A critical study of the work of Elie Metchnikoff, the founding father of modern immunology. It explores Metchnikoff's development as an embryologist, showing how it prepared him to propose his theory of host-pathogen interaction.
Concentrating on Auden's post-1940 writings and his letters, essays and lectures, this study demonstrates the scope of his intellect and includes some of his unpublished prose. Leading scholars and literary critics contribute discussions regarding key aspects of the later career of this major poet.
A collection of twenty-five new essays by Shakespeare scholars dealing especially with Shakespeare and his predecessors, Shakespeare and his contemporaries, Shakespeare in performance (including film) and Shakespeare in relation to later literature from the eighteenth century to the present.
This text recounts the World War II journey's of a soldier, a ship, and a bottle of spirits through, and around, five turning-point battles, constrained more by geography and climate, than by generals and admirals.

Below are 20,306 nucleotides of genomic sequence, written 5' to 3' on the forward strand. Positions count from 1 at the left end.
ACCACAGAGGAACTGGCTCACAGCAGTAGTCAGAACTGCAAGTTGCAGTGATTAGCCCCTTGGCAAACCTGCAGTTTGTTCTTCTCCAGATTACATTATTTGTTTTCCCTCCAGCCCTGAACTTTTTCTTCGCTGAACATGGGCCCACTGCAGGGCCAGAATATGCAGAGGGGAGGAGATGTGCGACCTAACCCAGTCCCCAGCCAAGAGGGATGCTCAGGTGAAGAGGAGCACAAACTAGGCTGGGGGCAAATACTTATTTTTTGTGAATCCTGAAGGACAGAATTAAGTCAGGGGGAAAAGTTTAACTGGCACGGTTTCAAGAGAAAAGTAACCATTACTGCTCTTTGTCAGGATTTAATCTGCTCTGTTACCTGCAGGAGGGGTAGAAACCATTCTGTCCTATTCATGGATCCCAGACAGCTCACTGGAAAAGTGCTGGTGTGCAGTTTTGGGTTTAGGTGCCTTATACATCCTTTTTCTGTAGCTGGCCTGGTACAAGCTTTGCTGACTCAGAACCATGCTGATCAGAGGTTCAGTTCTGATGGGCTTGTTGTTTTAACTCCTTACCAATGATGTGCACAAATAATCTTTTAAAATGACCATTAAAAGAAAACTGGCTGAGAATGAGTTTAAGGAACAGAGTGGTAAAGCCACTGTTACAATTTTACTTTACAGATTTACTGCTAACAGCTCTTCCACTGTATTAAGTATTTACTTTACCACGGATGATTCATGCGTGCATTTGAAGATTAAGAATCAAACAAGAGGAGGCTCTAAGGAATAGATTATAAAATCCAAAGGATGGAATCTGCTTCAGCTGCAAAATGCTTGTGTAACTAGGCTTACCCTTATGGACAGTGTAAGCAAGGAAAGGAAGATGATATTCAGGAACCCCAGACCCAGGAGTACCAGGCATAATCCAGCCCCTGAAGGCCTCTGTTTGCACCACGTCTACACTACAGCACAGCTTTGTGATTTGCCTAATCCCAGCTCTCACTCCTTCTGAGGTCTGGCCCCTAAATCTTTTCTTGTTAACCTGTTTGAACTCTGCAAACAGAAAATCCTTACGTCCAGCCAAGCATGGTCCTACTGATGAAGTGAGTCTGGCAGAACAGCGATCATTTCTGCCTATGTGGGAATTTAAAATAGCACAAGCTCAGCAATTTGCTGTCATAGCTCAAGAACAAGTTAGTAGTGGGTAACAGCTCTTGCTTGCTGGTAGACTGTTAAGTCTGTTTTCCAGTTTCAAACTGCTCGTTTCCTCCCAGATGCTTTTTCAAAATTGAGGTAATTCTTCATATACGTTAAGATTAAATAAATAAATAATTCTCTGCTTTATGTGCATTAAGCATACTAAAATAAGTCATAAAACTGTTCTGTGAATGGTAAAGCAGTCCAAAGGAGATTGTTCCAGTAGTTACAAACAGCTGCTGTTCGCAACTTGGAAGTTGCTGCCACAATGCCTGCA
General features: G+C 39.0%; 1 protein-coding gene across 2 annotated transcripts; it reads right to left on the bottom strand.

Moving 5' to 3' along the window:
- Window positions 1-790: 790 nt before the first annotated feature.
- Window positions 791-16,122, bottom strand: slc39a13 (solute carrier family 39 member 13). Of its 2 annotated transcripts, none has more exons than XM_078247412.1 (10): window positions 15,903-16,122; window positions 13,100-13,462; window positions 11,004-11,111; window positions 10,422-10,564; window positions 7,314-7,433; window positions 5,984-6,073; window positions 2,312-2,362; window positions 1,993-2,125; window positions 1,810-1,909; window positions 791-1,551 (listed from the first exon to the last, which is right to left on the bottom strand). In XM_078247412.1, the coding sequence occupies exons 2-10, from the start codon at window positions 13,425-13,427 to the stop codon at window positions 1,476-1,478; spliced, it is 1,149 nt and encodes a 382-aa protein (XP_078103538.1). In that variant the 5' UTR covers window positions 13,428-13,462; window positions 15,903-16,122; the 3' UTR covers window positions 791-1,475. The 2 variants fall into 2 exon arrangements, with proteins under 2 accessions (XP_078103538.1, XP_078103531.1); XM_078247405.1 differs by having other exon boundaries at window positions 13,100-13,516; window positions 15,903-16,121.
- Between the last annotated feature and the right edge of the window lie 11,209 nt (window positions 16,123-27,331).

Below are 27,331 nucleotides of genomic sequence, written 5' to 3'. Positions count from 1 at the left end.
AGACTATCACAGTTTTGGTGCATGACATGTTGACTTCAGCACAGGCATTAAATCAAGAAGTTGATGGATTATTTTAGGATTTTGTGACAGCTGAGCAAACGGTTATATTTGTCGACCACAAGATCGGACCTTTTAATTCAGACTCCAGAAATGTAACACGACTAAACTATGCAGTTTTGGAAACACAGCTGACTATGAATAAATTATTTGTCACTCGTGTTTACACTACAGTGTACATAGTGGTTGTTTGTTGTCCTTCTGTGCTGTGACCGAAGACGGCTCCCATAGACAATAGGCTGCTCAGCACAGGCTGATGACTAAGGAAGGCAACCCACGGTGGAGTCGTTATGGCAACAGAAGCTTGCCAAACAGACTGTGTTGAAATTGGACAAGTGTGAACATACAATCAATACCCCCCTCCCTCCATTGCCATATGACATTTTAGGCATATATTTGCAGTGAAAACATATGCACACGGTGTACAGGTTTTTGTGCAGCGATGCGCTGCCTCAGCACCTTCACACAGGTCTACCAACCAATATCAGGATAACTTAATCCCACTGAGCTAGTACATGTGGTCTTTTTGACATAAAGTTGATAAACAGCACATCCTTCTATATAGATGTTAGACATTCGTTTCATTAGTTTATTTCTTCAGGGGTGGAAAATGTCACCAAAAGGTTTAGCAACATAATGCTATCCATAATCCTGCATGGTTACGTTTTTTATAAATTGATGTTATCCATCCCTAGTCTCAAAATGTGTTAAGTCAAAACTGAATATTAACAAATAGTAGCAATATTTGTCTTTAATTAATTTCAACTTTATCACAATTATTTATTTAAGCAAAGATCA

This is the first volume in a set covering the writings of Mao-Tse-tung and charting his progress from childhood to full political maturity. This work contains essays, letters, notes and articles in the period 1912 to 1920, which saw him move from liberalism, through anarchism to Marxism.
This text is Crawford F. Sam's account of public health reforms during the occupation of East Asia and their significance for the formation of a democratic state in Asia following World War II. It also tells of the efforts to control disease among refugees and civilians during the Korean War.
Includes narrative biographies of people who significantly, and sometimes decisively, impacted contemporary American life in a range of areas, including national politics, foreign policy, social and political activism, popular and literary culture, sports, and business.
This memoir intermingles the personal experiences of a member of the powerful Nehru household with many of the major events and patterns of the Indian struggle for independence. The author's life serves as an alternative to the stereotype of the repressed Indian woman.